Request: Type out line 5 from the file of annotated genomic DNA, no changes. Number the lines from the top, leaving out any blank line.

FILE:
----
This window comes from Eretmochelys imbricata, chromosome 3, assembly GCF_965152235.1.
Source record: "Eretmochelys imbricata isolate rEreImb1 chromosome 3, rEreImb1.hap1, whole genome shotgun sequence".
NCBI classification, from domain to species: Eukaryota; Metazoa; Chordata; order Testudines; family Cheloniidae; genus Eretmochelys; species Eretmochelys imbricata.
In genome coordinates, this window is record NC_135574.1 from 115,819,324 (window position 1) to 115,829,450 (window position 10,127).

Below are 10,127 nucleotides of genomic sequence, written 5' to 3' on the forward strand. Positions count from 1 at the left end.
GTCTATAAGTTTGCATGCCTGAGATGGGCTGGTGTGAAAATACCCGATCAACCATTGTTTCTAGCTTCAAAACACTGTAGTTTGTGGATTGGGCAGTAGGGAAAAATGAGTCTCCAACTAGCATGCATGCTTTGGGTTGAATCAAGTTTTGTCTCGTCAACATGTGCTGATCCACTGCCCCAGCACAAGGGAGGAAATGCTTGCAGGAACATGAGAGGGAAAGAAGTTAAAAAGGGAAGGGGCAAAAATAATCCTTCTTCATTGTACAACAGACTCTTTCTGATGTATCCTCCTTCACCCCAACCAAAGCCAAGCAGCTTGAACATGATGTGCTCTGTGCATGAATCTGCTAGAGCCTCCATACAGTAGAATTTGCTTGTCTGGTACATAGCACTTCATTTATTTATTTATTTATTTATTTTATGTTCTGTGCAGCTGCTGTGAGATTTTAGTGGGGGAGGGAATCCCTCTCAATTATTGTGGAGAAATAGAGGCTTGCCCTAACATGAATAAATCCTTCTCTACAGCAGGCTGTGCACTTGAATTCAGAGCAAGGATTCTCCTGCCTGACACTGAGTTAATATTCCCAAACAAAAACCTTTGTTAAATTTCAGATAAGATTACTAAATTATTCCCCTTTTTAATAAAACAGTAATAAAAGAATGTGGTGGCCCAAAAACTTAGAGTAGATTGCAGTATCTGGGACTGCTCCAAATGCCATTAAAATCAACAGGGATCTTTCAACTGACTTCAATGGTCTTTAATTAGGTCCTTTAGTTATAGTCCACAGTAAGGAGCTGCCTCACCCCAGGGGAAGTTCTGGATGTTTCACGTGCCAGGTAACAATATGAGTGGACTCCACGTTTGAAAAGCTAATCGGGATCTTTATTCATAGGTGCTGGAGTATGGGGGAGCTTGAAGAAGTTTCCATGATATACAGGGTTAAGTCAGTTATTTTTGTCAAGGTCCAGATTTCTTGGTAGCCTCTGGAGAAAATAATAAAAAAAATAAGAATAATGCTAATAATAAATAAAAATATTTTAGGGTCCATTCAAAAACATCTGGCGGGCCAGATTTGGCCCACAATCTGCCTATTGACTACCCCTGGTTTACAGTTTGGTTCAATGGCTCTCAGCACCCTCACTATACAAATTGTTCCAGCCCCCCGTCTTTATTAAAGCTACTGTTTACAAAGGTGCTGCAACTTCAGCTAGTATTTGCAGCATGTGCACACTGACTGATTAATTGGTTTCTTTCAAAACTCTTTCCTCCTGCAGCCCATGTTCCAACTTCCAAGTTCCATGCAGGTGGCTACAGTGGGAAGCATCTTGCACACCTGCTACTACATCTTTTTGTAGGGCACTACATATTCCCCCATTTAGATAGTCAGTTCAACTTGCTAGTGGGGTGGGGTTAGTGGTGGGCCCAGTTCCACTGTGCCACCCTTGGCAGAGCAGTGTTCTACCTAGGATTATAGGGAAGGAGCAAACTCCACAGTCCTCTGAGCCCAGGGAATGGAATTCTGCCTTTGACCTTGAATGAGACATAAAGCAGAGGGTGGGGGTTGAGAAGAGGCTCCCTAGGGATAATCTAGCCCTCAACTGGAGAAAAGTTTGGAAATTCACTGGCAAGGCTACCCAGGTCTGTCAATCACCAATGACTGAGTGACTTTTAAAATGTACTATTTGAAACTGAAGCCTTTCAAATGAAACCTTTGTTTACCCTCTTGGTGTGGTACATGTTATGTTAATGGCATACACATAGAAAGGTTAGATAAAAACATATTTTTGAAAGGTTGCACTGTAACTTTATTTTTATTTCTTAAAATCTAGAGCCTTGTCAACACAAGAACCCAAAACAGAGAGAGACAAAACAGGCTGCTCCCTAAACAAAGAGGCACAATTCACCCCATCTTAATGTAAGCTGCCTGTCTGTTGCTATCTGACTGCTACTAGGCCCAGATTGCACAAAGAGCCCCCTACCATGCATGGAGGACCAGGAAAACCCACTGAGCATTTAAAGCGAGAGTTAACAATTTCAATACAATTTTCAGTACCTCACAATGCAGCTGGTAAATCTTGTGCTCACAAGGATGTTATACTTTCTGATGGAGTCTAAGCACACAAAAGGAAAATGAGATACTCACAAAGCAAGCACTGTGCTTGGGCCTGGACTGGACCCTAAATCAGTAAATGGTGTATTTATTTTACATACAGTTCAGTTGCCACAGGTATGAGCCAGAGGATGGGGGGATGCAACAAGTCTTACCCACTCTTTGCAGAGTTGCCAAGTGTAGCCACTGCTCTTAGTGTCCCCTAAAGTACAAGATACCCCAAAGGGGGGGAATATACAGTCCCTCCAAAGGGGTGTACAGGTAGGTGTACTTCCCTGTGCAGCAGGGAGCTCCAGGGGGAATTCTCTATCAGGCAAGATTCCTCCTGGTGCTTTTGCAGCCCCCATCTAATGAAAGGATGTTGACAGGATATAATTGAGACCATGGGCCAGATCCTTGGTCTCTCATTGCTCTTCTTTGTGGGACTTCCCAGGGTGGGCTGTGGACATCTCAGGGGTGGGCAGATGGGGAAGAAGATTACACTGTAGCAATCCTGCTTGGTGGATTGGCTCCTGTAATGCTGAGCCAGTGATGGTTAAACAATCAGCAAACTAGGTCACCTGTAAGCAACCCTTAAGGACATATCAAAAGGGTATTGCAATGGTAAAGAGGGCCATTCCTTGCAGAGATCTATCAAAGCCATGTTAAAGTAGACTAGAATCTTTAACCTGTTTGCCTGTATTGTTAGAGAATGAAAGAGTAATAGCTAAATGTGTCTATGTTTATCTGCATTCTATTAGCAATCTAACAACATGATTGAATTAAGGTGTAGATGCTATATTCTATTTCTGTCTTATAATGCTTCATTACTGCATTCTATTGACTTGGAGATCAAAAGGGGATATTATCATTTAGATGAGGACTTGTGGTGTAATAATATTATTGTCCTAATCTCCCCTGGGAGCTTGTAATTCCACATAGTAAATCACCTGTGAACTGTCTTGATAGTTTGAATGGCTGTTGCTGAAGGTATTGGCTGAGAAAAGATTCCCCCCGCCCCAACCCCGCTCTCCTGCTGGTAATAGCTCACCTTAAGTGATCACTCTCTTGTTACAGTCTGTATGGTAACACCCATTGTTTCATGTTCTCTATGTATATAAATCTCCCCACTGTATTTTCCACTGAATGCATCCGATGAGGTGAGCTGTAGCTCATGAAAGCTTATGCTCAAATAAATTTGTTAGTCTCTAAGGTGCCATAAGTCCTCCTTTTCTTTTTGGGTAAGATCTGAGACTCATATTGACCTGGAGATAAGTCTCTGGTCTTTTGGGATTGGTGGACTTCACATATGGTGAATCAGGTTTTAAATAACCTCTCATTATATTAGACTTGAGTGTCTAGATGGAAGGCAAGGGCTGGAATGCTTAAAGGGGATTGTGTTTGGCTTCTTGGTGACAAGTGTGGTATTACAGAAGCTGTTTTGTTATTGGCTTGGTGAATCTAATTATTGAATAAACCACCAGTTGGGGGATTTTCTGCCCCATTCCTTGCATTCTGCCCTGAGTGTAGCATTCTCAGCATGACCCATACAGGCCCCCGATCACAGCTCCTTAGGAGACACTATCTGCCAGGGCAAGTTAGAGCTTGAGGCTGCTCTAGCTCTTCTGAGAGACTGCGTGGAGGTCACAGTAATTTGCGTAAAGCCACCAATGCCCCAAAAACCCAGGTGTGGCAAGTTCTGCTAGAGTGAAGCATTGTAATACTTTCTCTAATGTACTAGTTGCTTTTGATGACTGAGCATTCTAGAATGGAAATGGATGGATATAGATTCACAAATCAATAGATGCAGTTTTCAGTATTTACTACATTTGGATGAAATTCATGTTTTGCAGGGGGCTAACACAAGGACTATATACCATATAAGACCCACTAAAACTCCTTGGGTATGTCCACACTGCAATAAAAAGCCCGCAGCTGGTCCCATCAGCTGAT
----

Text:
Below are 10,127 nucleotides of genomic sequence, written 5' to 3' on the forward strand. Positions count from 1 at the left end.